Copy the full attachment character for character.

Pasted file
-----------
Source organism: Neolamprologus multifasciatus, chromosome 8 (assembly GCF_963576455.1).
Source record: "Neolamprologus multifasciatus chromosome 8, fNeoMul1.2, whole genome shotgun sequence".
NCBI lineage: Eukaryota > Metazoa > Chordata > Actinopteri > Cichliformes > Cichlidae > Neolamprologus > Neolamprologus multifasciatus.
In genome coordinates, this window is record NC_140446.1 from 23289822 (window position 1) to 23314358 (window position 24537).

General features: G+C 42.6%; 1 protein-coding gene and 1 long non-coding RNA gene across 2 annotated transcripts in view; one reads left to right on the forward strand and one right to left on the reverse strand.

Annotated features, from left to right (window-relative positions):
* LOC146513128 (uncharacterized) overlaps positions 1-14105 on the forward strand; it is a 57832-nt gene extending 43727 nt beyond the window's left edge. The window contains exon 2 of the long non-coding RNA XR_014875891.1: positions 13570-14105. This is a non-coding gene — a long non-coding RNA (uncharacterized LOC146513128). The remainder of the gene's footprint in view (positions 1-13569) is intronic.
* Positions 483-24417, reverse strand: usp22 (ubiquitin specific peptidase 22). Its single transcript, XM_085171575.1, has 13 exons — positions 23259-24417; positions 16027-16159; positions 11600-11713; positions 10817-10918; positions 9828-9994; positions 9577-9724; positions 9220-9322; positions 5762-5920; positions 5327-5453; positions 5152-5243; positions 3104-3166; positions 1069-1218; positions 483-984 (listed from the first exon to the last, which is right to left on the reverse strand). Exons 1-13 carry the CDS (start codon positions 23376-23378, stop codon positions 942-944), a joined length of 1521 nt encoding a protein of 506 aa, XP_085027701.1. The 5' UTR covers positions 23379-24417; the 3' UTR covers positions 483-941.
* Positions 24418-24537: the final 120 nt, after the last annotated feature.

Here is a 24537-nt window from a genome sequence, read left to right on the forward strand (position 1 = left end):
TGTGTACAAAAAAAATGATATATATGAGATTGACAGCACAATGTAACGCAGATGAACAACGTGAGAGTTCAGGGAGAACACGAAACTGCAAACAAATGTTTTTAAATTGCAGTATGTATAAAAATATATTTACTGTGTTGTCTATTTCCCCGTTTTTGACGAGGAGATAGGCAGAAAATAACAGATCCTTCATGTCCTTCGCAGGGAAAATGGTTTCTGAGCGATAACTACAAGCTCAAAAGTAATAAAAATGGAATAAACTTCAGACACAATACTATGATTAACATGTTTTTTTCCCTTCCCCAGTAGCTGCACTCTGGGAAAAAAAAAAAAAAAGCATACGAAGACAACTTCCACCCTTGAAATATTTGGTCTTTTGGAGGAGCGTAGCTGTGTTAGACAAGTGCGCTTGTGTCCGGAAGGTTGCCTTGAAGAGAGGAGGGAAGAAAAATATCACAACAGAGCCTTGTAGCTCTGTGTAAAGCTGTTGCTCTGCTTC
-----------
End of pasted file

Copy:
Source organism: Neolamprologus multifasciatus, chromosome 8 (assembly GCF_963576455.1).
Source record: "Neolamprologus multifasciatus chromosome 8, fNeoMul1.2, whole genome shotgun sequence".
NCBI lineage: Eukaryota > Metazoa > Chordata > Actinopteri > Cichliformes > Cichlidae > Neolamprologus > Neolamprologus multifasciatus.
In genome coordinates, this window is record NC_140446.1 from 23289822 (window position 1) to 23314358 (window position 24537).

General features: G+C 42.6%; 1 protein-coding gene and 1 long non-coding RNA gene across 2 annotated transcripts in view; one reads left to right on the forward strand and one right to left on the reverse strand.

Annotated features, from left to right (window-relative positions):
* LOC146513128 (uncharacterized) overlaps positions 1-14105 on the forward strand; it is a 57832-nt gene extending 43727 nt beyond the window's left edge. The window contains exon 2 of the long non-coding RNA XR_014875891.1: positions 13570-14105. This is a non-coding gene — a long non-coding RNA (uncharacterized LOC146513128). The remainder of the gene's footprint in view (positions 1-13569) is intronic.
* Positions 483-24417, reverse strand: usp22 (ubiquitin specific peptidase 22). Its single transcript, XM_085171575.1, has 13 exons — positions 23259-24417; positions 16027-16159; positions 11600-11713; positions 10817-10918; positions 9828-9994; positions 9577-9724; positions 9220-9322; positions 5762-5920; positions 5327-5453; positions 5152-5243; positions 3104-3166; positions 1069-1218; positions 483-984 (listed from the first exon to the last, which is right to left on the reverse strand). Exons 1-13 carry the CDS (start codon positions 23376-23378, stop codon positions 942-944), a joined length of 1521 nt encoding a protein of 506 aa, XP_085027701.1. The 5' UTR covers positions 23379-24417; the 3' UTR covers positions 483-941.
* Positions 24418-24537: the final 120 nt, after the last annotated feature.

Here is a 24537-nt window from a genome sequence, read left to right on the forward strand (position 1 = left end):
TGTGTACAAAAAAAATGATATATATGAGATTGACAGCACAATGTAACGCAGATGAACAACGTGAGAGTTCAGGGAGAACACGAAACTGCAAACAAATGTTTTTAAATTGCAGTATGTATAAAAATATATTTACTGTGTTGTCTATTTCCCCGTTTTTGACGAGGAGATAGGCAGAAAATAACAGATCCTTCATGTCCTTCGCAGGGAAAATGGTTTCTGAGCGATAACTACAAGCTCAAAAGTAATAAAAATGGAATAAACTTCAGACACAATACTATGATTAACATGTTTTTTTCCCTTCCCCAGTAGCTGCACTCTGGGAAAAAAAAAAAAAAAGCATACGAAGACAACTTCCACCCTTGAAATATTTGGTCTTTTGGAGGAGCGTAGCTGTGTTAGACAAGTGCGCTTGTGTCCGGAAGGTTGCCTTGAAGAGAGGAGGGAAGAAAAATATCACAACAGAGCCTTGTAGCTCTGTGTAAAGCTGTTGCTCTGCTTC